Clubhouse: Is There Room in ‘The Club’ For Brands?

There is a lot of hype about the app Clubhouse. Elon Musk, Mark Zuckerburg and other celebrities are feeding its invite-only exclusivity. The result is exponential growth, to more than 6 million users, as of Feb 1, 2021.

In his market forecast for social audio, Jeremiah Owyang mused that Clubhouse is the Goldilocks medium of the 2020s: "Text is not enough, and video is too much; social audio is just right."

He adds, "Clubhouse represents the opportunity for social connection and empathy without the downsides of video."

Clubhouse is not alone in the social audio sector; other players include Discord, Yak, and LockerRoom. It is, however, the one app that has people talking.

The premise is simple: users can enter into different rooms to listen, or participate in a conversation. They're able to see who else is there and also view profiles.

Some compare it to Twitter: however, in Clubhouse you listen to live conversations in the background. It's interactive and unrecorded. Because it is a real-time conversation, content on Clubhouse is sticky, engaging, and amplified by the human voice's pathos.

Twitter is widely testing Twitter Spaces, a potential competitor to Clubhouse. In addition, Facebook has something in the works.

Brands Entering the Clubhouse?

Very quietly, brands are investigating Clubhouse. At least three major retail brands are testing the waters with very short, 30- 45-minute general Clubhouse rooms. They're looking at reaction and engagement.

"Clubhouse provides access and authenticity that feels unprecedented and is reinventing the constructs of how we communicate using social as a utility," said Matt Barash, SVP, global publishing & platform partnerships at Zeotap. "Brands can be interactive entertainment, and it's our duty on Clubhouse to provide democratized access to the show."

There is also Clubhouse's 'serendipity factor.' People find themselves listening to dialogues between reporters, celebrities, scientists, artists. For example, recently I was in a small Clubhouse room with Zendaya and director Sam Levinson as they chatted about their new Netflix movie, premiering that night.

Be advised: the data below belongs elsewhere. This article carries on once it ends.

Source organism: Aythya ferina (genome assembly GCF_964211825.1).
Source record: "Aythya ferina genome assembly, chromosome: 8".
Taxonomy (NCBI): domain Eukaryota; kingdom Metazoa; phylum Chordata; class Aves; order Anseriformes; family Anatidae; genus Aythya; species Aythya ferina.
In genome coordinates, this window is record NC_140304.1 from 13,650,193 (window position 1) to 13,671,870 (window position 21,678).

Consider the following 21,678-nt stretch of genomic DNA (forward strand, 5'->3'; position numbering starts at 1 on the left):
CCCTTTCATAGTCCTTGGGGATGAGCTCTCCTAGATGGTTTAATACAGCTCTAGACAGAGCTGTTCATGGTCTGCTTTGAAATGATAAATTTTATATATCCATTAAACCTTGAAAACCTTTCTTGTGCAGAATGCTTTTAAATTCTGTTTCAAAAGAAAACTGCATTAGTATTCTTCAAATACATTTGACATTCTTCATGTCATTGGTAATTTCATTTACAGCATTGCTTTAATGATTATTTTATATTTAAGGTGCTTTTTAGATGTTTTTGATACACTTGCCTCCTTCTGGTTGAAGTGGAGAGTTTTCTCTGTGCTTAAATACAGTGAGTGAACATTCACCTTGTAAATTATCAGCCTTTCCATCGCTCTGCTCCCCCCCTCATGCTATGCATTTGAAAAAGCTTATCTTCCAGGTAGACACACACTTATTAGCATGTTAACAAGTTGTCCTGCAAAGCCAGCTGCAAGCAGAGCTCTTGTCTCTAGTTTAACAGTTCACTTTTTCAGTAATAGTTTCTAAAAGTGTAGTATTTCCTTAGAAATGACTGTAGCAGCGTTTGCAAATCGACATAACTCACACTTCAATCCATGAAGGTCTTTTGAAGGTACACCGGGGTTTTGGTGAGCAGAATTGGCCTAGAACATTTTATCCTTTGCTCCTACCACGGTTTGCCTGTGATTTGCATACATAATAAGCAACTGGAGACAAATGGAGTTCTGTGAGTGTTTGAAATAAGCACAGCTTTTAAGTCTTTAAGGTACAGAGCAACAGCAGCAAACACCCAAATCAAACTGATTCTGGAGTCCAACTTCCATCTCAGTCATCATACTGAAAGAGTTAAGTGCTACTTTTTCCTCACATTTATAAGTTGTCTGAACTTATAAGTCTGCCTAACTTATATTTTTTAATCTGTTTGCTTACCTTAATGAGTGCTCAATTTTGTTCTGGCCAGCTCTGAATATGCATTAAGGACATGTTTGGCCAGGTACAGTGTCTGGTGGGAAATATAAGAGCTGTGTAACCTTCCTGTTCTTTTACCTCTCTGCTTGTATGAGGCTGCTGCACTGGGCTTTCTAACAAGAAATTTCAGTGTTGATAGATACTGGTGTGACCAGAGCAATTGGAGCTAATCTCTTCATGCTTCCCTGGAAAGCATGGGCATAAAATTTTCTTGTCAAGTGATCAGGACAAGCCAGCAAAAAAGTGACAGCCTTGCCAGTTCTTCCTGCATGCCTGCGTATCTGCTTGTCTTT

CTA for Brand Communicators

What can brand managers be doing right now?

  • Score invites and familiarize yourself with the app. There are many online tutorials and Clubhouse rooms within Clubhouse that cover everything from Clubhouse tips and tricks to creating a profile.
  • Take the lead. Make the app known to IT/legal and HR partners, departments and companies you represent. Brand managers can help develop policy and procedures around the app and make senior leadership aware of opportunities and risks.
  • Monitor. Brand managers and communicators can start social listening and monitoring in Clubhouse rooms for their teams and clients.

Last, since Clubhouse is in beta, new tools, functionalities and analytics could be just around the corner. Some predictions for features that could benefit brands include sponsored rooms. The content brands can place in sponsored rooms is endless: product launches, earnings calls, employee experiences, town halls, customer service issues, brand acts, social good/CSR programs.

Moreover, Clubhouse will force companies to reinvestigate/reinvigorate brand ambassador and evangelist training and programs. "Clubhouse presents a huge opportunity for brands. If your employees are engaged, informed and feel valued, they can be powerful, trusted advocates in these online spaces," said Robyn Hannah, senior director of global communications for Dynamic Signal.

In the end, brand is about storytelling. And what better way to tell a story than with your voice? That said, fellow early-adopting brand managers, step one is to score an invite.

James Nickerson is a lead instructor in digital marketing for General Assembly. Follow him: @NickInSFO


Source: Varesh Balaji